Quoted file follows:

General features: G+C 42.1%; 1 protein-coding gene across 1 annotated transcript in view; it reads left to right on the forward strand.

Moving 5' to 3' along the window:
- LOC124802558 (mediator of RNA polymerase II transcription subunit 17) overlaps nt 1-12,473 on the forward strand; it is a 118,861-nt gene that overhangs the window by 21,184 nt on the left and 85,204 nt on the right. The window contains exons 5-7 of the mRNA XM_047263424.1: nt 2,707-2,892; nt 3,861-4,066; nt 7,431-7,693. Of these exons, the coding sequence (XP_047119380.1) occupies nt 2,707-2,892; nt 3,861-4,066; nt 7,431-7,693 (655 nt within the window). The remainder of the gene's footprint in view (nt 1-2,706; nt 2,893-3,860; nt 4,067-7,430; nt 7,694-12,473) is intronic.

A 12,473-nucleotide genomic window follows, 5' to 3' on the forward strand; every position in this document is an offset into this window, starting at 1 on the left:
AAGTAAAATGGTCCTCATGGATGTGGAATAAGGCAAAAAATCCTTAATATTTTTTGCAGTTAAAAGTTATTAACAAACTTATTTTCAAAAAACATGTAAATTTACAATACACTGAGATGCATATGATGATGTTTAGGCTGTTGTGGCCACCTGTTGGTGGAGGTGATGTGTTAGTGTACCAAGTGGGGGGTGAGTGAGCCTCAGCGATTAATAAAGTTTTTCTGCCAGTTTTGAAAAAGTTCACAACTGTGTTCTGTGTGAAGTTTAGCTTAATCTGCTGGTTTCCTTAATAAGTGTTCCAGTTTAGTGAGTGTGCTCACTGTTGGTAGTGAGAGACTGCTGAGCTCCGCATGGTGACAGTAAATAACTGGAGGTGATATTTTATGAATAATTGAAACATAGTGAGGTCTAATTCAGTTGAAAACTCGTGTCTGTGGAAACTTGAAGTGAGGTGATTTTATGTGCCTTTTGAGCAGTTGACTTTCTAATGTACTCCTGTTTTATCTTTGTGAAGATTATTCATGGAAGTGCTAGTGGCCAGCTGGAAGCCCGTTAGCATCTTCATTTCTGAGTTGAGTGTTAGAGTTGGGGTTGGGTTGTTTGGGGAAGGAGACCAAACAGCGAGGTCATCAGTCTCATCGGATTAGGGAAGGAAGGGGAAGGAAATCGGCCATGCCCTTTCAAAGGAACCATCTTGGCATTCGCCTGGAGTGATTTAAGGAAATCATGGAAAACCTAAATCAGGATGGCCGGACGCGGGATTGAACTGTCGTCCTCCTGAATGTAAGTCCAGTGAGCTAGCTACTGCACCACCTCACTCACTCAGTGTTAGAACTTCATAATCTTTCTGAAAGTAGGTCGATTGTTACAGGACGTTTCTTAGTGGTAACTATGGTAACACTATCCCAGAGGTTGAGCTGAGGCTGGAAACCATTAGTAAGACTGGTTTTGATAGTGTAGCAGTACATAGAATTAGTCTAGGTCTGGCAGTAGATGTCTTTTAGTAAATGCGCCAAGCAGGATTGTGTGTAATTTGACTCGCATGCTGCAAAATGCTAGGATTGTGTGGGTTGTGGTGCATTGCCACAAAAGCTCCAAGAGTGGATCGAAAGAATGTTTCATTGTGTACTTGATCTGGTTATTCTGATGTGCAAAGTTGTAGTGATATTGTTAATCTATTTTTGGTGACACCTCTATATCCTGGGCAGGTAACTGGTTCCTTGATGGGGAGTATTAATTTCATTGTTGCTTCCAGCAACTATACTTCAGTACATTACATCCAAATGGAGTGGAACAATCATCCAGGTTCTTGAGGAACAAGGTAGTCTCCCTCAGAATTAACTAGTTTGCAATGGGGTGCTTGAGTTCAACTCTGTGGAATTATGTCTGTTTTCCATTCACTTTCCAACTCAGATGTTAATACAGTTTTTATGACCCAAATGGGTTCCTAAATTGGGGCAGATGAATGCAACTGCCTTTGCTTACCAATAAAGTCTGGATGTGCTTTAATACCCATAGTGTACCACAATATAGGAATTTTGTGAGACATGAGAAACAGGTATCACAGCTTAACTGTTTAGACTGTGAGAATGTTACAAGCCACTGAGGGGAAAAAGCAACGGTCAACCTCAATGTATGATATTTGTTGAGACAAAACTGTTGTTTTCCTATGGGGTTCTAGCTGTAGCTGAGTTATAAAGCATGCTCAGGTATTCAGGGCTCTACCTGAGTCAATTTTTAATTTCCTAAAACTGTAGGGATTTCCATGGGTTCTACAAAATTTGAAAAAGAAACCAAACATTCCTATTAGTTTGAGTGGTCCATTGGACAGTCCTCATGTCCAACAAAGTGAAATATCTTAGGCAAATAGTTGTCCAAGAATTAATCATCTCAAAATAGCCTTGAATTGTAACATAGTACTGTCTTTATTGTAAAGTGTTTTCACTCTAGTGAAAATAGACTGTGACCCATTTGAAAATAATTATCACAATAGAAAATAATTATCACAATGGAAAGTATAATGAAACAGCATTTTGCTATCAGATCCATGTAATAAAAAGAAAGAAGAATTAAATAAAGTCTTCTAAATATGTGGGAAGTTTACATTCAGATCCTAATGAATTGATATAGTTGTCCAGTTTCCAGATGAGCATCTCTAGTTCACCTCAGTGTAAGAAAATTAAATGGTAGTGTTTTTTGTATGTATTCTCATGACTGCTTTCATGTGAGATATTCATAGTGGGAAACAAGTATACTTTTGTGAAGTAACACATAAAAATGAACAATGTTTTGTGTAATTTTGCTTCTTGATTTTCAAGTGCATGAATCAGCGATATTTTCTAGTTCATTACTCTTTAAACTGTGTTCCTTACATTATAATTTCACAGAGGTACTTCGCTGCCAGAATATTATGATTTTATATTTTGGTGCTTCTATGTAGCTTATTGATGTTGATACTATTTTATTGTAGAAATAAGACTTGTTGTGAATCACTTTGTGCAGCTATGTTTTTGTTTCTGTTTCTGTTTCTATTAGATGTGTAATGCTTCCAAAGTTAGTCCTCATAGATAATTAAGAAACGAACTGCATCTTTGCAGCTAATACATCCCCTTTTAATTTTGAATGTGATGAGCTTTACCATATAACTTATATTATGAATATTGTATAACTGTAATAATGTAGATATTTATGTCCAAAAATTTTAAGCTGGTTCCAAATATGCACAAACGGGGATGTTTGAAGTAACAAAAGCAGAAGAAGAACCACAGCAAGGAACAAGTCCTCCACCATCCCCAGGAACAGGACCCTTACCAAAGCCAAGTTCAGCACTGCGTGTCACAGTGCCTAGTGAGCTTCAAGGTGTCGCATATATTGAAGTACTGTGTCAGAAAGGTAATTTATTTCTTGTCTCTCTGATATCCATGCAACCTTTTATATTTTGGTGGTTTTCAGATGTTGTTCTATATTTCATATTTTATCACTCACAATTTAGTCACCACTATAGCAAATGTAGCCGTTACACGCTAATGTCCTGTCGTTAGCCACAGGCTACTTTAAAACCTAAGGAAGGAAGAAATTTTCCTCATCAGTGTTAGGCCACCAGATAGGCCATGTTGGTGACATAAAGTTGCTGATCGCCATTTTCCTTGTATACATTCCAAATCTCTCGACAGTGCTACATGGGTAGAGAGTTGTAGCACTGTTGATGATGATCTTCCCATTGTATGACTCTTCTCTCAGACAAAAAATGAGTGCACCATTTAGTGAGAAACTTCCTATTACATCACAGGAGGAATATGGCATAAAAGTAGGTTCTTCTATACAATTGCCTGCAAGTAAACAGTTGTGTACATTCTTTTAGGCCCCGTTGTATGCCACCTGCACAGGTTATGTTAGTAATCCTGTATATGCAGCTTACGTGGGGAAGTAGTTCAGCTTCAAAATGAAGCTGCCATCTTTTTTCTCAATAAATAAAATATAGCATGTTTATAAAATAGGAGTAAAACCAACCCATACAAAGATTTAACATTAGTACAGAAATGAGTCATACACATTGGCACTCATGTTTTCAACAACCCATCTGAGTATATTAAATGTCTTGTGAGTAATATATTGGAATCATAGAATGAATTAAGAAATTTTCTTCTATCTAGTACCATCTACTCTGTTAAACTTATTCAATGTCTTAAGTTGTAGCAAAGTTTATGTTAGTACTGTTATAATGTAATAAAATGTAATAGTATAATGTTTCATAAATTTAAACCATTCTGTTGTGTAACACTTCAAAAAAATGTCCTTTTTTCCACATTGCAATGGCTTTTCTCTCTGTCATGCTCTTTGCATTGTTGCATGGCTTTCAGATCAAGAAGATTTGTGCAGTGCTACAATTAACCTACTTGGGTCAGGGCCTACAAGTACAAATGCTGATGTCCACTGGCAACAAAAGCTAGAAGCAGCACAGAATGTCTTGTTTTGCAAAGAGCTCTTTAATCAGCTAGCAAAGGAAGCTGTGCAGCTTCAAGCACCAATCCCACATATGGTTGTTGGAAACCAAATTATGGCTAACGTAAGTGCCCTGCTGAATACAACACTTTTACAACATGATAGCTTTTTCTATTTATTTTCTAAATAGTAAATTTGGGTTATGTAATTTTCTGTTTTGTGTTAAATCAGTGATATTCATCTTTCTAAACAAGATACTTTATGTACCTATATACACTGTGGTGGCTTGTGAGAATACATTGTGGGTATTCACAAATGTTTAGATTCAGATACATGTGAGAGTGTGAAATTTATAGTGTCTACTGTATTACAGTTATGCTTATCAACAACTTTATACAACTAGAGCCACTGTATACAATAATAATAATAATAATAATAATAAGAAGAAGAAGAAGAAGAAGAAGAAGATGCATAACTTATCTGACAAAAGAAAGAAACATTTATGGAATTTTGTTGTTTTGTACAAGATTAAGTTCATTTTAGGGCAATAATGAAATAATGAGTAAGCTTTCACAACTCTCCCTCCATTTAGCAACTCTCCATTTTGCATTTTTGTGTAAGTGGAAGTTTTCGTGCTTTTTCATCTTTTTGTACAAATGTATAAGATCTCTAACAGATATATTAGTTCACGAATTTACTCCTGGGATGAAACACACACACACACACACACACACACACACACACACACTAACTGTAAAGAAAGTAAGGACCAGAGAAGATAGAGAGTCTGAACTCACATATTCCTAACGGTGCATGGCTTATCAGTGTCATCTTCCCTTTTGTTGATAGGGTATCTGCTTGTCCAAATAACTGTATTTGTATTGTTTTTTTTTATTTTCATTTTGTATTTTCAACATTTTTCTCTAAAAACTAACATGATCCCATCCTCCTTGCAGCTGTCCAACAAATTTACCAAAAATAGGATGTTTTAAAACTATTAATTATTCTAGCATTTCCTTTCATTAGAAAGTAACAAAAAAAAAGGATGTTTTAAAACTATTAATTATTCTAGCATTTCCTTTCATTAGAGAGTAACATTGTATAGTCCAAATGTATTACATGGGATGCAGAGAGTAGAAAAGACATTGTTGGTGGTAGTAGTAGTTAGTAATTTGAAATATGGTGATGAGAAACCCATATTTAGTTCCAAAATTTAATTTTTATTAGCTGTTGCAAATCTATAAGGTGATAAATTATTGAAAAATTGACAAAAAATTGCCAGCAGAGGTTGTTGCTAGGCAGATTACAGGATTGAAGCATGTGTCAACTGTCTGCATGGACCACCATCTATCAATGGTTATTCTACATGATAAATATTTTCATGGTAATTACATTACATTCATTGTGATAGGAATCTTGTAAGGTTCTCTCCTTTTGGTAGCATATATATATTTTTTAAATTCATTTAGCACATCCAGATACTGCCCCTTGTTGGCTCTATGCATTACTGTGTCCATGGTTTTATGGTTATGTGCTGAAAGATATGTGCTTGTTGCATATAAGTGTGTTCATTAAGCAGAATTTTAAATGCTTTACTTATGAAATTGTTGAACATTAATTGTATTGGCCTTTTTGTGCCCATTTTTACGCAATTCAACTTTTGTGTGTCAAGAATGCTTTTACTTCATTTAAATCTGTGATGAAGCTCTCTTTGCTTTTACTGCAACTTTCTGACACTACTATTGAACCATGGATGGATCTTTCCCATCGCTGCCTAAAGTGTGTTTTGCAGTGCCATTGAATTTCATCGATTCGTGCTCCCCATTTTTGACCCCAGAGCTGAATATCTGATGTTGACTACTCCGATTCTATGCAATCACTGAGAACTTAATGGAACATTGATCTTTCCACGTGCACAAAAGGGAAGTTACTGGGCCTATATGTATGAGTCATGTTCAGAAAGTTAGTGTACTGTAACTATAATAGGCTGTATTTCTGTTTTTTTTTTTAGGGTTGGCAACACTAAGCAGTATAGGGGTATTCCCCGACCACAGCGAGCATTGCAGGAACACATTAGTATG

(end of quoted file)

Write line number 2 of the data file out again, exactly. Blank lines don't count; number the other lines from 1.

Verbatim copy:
Moving 5' to 3' along the window: